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Come on baby, light my #firebreak

Posted by: and , Posted on: - Categories: Defra digital, Open data

We spent 12 months trying to publish 8000 new open datasets which was fun and stressful. We had decided whatever the outcome, we would set aside time to reflect and re-energise – a 'firebreak'.

This was also a chance to unpick things we could do better and think about what next.

Firebreak =

#Teamhack =

Interview between David Buck and James Cattell:

David: What did the firebreak feel like for you?

James: Relaxed, collaborative, democratic, creative, initially focused then very unfocused

David: What do you think the firebreak was like for others in the team?

James: There was a lack of understanding as to what a firebreak was and how to do it, which was weird, because we’d done all that upfront discussion and work the day before it started.

David: Was there a clear owner?

James: No

David: What was the highlight for you?

James: Clare Moriarty coming to the inception meeting and giving input and advice

David: What was the low light for you?

James: Lack of understanding

David: What was the key learning point?

James: We need a better understanding of agile and roles, ie product owner and delivery manager

David: What do you do differently now as a result?

James: We now do sprint planning for our work in #teamhack

Kanban board
Lots of things for us to do!

David: How does #teamhack fit into the Defra Data Programme?

James: We listen to users and colleagues interested in our data and how we publish it

David: Will all of the Defra Data Programme be using agile?

James: I hope so, but that’s not a good answer. Some of us are used to waterfall project management techniques. It feels like there is a natural resistance especially from colleagues who self-identify as “long term civil servants”. But perhaps that is my perception to change, as in the long term, that equals knowledge and understanding that the rest of us should aspire to.

David: Now you have time to reflect, would you recommend a target such as 8,000 new datasets in 12 months?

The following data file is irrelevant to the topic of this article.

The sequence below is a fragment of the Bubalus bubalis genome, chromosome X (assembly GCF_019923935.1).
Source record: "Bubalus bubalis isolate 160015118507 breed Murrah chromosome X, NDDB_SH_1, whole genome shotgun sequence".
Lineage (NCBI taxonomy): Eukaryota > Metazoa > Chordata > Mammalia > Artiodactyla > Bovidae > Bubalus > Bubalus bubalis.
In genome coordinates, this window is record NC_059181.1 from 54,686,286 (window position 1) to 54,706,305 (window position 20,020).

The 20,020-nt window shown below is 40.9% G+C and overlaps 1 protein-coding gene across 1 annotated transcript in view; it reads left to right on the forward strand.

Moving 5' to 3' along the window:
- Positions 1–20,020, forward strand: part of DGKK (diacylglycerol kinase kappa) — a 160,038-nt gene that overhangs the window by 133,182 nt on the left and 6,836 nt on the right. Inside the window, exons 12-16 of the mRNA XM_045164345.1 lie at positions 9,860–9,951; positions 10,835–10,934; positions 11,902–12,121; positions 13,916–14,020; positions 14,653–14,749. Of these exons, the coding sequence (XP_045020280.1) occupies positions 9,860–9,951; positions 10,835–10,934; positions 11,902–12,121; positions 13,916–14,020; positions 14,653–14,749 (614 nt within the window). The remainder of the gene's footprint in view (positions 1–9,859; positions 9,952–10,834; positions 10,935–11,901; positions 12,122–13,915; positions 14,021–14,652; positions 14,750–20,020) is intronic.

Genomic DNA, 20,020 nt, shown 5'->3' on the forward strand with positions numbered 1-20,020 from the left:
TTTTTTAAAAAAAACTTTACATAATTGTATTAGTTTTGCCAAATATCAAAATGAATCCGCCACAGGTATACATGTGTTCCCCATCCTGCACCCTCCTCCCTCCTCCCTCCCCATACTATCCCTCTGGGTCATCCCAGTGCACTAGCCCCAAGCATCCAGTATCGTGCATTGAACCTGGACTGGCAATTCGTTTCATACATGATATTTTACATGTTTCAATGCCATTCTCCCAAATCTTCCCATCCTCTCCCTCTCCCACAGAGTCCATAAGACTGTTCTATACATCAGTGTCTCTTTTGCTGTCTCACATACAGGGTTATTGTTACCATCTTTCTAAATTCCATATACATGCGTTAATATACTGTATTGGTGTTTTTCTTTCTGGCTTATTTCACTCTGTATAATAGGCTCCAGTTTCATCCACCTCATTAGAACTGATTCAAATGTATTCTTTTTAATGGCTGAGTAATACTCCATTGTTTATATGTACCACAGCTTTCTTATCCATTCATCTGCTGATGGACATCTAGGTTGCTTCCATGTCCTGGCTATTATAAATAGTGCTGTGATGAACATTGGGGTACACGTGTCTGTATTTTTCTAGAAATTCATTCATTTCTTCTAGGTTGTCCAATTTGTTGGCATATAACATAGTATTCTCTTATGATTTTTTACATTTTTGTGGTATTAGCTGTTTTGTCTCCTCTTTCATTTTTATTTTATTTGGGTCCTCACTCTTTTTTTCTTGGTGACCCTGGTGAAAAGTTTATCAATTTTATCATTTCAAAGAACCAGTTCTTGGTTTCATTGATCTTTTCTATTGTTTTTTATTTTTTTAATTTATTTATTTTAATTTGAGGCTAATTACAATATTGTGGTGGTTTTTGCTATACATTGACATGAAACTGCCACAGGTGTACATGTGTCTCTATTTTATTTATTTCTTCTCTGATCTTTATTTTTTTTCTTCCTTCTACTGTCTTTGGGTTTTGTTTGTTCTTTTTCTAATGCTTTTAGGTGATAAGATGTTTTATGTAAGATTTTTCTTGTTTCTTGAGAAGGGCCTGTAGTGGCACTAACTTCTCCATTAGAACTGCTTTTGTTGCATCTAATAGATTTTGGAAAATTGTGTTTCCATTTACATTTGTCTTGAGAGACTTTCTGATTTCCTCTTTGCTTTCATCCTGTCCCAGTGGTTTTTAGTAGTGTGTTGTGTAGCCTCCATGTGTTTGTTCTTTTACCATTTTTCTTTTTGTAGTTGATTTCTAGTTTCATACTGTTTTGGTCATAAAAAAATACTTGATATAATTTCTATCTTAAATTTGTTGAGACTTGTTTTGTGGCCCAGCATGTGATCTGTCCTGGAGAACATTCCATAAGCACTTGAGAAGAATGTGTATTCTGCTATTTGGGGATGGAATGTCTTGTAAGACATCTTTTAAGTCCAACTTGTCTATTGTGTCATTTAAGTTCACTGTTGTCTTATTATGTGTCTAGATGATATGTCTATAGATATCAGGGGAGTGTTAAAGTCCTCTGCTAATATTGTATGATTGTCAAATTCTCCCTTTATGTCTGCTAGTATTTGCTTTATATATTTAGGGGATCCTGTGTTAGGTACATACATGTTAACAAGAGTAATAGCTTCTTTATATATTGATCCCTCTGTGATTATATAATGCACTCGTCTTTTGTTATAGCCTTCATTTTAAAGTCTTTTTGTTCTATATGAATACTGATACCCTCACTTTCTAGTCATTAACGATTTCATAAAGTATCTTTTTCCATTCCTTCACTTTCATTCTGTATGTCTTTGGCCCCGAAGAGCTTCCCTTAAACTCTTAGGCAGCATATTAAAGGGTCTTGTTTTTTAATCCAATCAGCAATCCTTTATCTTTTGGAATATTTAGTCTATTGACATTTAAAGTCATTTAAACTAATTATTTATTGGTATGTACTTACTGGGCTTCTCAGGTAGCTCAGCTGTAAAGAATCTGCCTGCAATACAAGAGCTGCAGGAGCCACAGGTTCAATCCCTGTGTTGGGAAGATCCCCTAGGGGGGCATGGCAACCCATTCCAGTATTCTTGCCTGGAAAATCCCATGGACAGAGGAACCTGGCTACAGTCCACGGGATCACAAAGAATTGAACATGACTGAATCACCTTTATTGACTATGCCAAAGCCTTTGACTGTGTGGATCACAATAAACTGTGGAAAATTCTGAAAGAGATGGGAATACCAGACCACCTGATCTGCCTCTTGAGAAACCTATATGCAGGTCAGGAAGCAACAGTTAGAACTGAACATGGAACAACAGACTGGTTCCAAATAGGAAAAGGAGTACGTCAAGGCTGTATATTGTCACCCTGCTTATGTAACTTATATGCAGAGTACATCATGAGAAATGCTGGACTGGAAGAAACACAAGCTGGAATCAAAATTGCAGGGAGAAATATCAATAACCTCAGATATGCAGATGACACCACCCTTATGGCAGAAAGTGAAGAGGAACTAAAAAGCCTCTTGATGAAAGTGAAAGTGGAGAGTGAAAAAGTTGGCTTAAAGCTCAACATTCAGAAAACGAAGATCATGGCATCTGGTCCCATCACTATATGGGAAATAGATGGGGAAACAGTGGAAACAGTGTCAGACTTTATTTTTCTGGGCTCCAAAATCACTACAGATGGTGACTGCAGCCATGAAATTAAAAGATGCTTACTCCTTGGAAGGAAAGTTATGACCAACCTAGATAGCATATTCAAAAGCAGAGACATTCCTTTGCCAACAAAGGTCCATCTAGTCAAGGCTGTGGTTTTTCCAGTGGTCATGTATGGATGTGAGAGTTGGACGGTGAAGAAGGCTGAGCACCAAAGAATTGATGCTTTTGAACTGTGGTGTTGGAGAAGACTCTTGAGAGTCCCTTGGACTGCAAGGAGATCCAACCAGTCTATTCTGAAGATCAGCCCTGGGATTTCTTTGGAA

James: So, what you’ve done is very naughty. You’re a very naughty boy [I had no idea I had commissioned a Gonzo journalism piece here – Ed., Aka Stefan]. Okay, but seriously, we had a very good meeting with open data colleagues [#DefraSelfie] from the Department for Business, Energy & Industrial Strategy (BEIS) the other day in which I said I was 50/50 on this. It's nice to have a well-defined target, and the Defra Data Programme has certainly proved that it can be made to work. With the mandate from the Secretary of State and senior civil servants, we were able to quickly set up an accelerator project and a peer group. Then just rock up at different parts of the Defra group and shout, “Show me the data!”. This led to us finding a lot of stuff, some of which of colleagues weren’t using anymore and some of which got published. I’m 50/50, because there is a strong case for doing user research upfront with people who know what they want from us and people who don’t know.

David: So what now? Has the fire gone out?

James: I defer to Sophia (-: We did a lot of hectic work between June 2015 and July 2016. Firebreak was a good opportunity to “take it down a down a notch or two”. If we’d had carried on at the pace we were at in May and June 2016, people would have started to burnout, get unwell and possibly leave the programme. So although the board shows we didn’t deliver much as part of the firebreak, it certainly feels like people had a chance to do “business as usual” stuff and think about the future. And no the fire definitely hasn’t gone out, we just didn’t pour any petrol on it during July 2016.

David: Who is Sophia?

James: Sophia Oliver is the new deputy director of the Defra data programme. I worked with Sophia in the Cabinet Office Government Digital Service (GDS) and I was impressed by her knowledge, energy and commitment. When Mike told me Sophia had got the job my reaction was, “Woah. Oh yeah, she’s good”. Sophia has had individual meetings with everyone in the programme. Mine felt like “Cabinet Office at its best” –  cracking discussion, exchange of ideas and agreement on what next.

David: So what is next?

James: I’ll ask you a question: what can we do better?

David: Be a bit less London-centric, get out, speak to people and share what we find. But in all of that, don’t raise expectations.

James: Speak to people or…?

David: I’m better with people than machines.

James: Cool. How would you sum up the future in a doodle?

David: I defer to Mike’s latest doodle.

James: Nice (-:

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